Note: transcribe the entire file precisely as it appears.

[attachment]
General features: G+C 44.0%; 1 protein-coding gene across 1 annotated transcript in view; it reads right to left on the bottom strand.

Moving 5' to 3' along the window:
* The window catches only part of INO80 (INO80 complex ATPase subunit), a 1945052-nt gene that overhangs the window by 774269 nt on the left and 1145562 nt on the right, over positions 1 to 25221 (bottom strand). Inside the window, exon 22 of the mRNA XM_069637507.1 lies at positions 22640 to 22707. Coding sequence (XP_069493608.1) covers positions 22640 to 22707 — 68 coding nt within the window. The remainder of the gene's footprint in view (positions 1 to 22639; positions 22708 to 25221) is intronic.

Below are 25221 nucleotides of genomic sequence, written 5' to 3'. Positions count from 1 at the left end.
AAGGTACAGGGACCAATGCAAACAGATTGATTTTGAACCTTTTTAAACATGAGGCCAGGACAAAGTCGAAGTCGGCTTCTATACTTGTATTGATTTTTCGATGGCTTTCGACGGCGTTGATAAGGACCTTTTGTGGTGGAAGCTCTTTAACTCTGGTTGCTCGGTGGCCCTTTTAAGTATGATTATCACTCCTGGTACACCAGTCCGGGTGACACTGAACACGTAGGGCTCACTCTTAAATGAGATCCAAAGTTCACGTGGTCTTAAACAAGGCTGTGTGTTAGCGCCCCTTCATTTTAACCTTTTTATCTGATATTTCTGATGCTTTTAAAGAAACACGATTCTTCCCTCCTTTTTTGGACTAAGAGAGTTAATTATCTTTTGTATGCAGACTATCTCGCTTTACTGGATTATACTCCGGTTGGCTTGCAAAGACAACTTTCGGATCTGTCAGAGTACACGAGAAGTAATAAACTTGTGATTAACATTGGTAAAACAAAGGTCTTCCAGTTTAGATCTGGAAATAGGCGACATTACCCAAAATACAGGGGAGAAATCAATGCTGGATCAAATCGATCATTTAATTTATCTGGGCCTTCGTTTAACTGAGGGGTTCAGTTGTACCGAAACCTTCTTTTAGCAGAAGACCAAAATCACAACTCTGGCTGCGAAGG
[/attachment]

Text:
General features: G+C 44.0%; 1 protein-coding gene across 1 annotated transcript in view; it reads right to left on the bottom strand.

Moving 5' to 3' along the window:
* The window catches only part of INO80 (INO80 complex ATPase subunit), a 1945052-nt gene that overhangs the window by 774269 nt on the left and 1145562 nt on the right, over positions 1 to 25221 (bottom strand). Inside the window, exon 22 of the mRNA XM_069637507.1 lies at positions 22640 to 22707. Coding sequence (XP_069493608.1) covers positions 22640 to 22707 — 68 coding nt within the window. The remainder of the gene's footprint in view (positions 1 to 22639; positions 22708 to 25221) is intronic.

Below are 25221 nucleotides of genomic sequence, written 5' to 3'. Positions count from 1 at the left end.
AAGGTACAGGGACCAATGCAAACAGATTGATTTTGAACCTTTTTAAACATGAGGCCAGGACAAAGTCGAAGTCGGCTTCTATACTTGTATTGATTTTTCGATGGCTTTCGACGGCGTTGATAAGGACCTTTTGTGGTGGAAGCTCTTTAACTCTGGTTGCTCGGTGGCCCTTTTAAGTATGATTATCACTCCTGGTACACCAGTCCGGGTGACACTGAACACGTAGGGCTCACTCTTAAATGAGATCCAAAGTTCACGTGGTCTTAAACAAGGCTGTGTGTTAGCGCCCCTTCATTTTAACCTTTTTATCTGATATTTCTGATGCTTTTAAAGAAACACGATTCTTCCCTCCTTTTTTGGACTAAGAGAGTTAATTATCTTTTGTATGCAGACTATCTCGCTTTACTGGATTATACTCCGGTTGGCTTGCAAAGACAACTTTCGGATCTGTCAGAGTACACGAGAAGTAATAAACTTGTGATTAACATTGGTAAAACAAAGGTCTTCCAGTTTAGATCTGGAAATAGGCGACATTACCCAAAATACAGGGGAGAAATCAATGCTGGATCAAATCGATCATTTAATTTATCTGGGCCTTCGTTTAACTGAGGGGTTCAGTTGTACCGAAACCTTCTTTTAGCAGAAGACCAAAATCACAACTCTGGCTGCGAAGG